Women in Construction 2023: Emily Jorgensen
For any basic person, names like “Agastache scrophulariaefolia” or “Asclepias incarnata” may not come naturally when it comes to knowing what they mean. For Engineering’s Conservation Technician Emily Jorgensen, it’s second nature to know what these names mean, how they translate to more common names and how they benefit the urban environment.
“I didn’t always pay attention to the plants I was looking at, but I knew I enjoyed being outdoors,” Jorgensen said. “I spent my elementary and middle school years in Hong Kong, which is a concrete jungle.”
Jorgensen said her family would come to Wisconsin to visit family in the summer to escape the Hong Kong mid-summer heat.
“We were always just so excited because it was so easy to breath here,” Jorgensen said. “There were so many wide-open areas, we could just run around and be kids.”
After six years, Jorgensen’s family would make the trip to stay for good in Wisconsin, and her love for the Midwest’s native flora and its importance for wildlife was sparked while attending volunteer days at Pheasant Branch Conservancy. She then continued at the University of Wisconsin Madison. Jorgensen earned a degree in Environmental Studies and Mandarin Chinese.
“I started really learning my plants after I finished university,” Jorgensen said. “I was out in the field working which was the ideal classroom for me. Field work kept me going and kept me excited because every week you’re out in the field and something different is blooming.”
After college, Jorgensen was a Prairie Partner intern with the Madison Audubon Society, then held a position with Goose Pond Conservancy doing seed collection and processing. Then, Jorgensen worked an internship with Lakeshore Nature Preserve as an invasive species specialist before working for a private company named Good Oak Ecological Services focusing on prescribed burning.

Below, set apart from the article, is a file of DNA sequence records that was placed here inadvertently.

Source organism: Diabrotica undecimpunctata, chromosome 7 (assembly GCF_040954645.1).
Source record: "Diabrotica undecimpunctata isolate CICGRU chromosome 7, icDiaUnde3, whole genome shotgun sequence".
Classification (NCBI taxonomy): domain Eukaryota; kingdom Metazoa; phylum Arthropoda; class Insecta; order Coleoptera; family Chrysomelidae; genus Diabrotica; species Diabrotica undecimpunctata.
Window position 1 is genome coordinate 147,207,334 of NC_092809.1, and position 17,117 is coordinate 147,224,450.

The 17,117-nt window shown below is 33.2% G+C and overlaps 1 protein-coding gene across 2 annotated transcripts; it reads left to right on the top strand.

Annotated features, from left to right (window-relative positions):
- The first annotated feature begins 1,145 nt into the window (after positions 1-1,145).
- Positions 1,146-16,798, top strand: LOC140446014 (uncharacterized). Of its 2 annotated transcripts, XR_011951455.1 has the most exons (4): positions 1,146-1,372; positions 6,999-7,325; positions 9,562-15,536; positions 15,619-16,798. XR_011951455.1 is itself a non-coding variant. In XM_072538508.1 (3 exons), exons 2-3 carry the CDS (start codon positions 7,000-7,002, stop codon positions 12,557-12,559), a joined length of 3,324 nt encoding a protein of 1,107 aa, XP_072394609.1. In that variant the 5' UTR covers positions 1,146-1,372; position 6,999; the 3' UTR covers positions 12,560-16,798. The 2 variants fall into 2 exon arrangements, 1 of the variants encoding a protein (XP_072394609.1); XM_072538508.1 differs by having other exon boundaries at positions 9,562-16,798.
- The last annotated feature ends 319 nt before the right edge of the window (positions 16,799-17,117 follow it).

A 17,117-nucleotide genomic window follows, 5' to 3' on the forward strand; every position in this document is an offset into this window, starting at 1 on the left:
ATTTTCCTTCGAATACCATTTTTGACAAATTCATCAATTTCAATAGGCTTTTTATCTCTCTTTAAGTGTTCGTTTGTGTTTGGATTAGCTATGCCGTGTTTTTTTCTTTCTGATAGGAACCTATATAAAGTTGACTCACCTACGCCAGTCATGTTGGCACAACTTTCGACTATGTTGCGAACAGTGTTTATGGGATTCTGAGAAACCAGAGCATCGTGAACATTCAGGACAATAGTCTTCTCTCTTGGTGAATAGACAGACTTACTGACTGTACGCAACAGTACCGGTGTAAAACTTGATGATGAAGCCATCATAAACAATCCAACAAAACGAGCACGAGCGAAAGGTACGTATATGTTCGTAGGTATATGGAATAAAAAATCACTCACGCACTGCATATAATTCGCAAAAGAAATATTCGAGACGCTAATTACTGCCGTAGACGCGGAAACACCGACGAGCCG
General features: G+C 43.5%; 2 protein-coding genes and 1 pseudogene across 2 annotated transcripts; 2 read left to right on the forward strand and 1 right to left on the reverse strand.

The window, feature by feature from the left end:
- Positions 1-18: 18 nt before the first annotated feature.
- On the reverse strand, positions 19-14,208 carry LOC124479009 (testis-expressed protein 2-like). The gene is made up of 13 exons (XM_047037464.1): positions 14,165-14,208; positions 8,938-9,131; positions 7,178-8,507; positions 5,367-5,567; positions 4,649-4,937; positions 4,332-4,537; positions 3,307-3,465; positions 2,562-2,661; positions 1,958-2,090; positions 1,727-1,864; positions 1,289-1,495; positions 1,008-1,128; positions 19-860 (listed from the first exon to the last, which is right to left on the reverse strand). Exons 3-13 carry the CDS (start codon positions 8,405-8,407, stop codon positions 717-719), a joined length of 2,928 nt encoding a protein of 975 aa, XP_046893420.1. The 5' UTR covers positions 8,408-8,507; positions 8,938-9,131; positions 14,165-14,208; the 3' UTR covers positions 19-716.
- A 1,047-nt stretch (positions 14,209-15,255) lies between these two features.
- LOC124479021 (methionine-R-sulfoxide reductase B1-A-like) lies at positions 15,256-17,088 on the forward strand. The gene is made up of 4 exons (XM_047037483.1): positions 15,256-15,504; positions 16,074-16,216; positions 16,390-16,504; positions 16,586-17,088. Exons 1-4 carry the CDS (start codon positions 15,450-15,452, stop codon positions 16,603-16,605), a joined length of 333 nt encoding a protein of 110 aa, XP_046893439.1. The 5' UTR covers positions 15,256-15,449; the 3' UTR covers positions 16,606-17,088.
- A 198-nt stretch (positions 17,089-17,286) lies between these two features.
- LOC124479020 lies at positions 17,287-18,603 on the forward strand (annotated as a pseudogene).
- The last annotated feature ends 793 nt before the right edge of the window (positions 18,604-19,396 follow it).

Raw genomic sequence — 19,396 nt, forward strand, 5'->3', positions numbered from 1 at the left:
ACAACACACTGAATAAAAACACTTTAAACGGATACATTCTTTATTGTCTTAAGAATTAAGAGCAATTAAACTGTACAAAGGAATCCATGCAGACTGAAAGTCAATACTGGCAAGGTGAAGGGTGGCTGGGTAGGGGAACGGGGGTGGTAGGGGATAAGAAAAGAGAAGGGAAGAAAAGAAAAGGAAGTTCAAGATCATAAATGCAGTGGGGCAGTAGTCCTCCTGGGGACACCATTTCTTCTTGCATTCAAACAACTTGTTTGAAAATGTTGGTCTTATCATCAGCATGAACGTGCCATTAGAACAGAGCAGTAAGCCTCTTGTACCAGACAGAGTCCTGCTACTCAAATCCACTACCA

In 2019, Jorgensen earned an internship as a conservation intern with the City of Madison Engineering Division where she could use everything she learned so far and apply it to working on the City’s stormwater conveyance land in the field.
“I definitely noticed more males working in the field, but especially in Madison, there are a lot of females working in restoration ecology. A lot of those females are people I look up to and learn from, like the City’s Greenway Vegetation Coordinator Madeline Dumas and Good Oak Ecological Service’s Senior Project Manager, Raluca Allen,” Jorgensen said.
Growing in the field with strong leaders has helped Jorgensen hone in on her skills as a restoration ecologist while working with the challenges of doing this in urban areas.
“Just watching them be confident in their roles, helped me to trust myself and realize that I may not be perfect, but I can always pursue the knowledge and become an expert in whatever I need to, even if that means conducting my own field experiments to see what works,” Jorgensen said.
Integrating green spaces into urban areas can be difficult, something she’s been familiar with since she was young.
“So in Hong Kong there was a lot of concrete, but then all of the sudden, at the edge of a road a steep cliff side would drop off and it would be jungle. That land wasn’t able to support urban development and often had trail systems running through it, were really beautiful and felt so good escape to. These areas were so important to the quality of life for myself and many Hong Kong residents,” Jorgensen said.
From China, to Madison, Wis., both have challenges and opportunities for ways to integrate habitat into urban spaces.
“It’s not a one or the other scenario, it doesn’t have to be just concrete or just natural areas, we can merge those two together,” Jorgensen said. “It helps people’s relationship with their surroundings and with nature as well.”
Even though knowing native species names doesn’t come as second nature to most of us, one thing is for certain, appreciation is universal, and for Jorgensen it’s why working at the City of Madison is a natural fit for her plant knowledge and love for the environment, even as she continues to grow.
The City of Madison is highlighting the work of five women during National Women in Construction Week March 5-11,2023.
- Hannah Mohelnitzky, City of Madison Engineering Division, email@example.com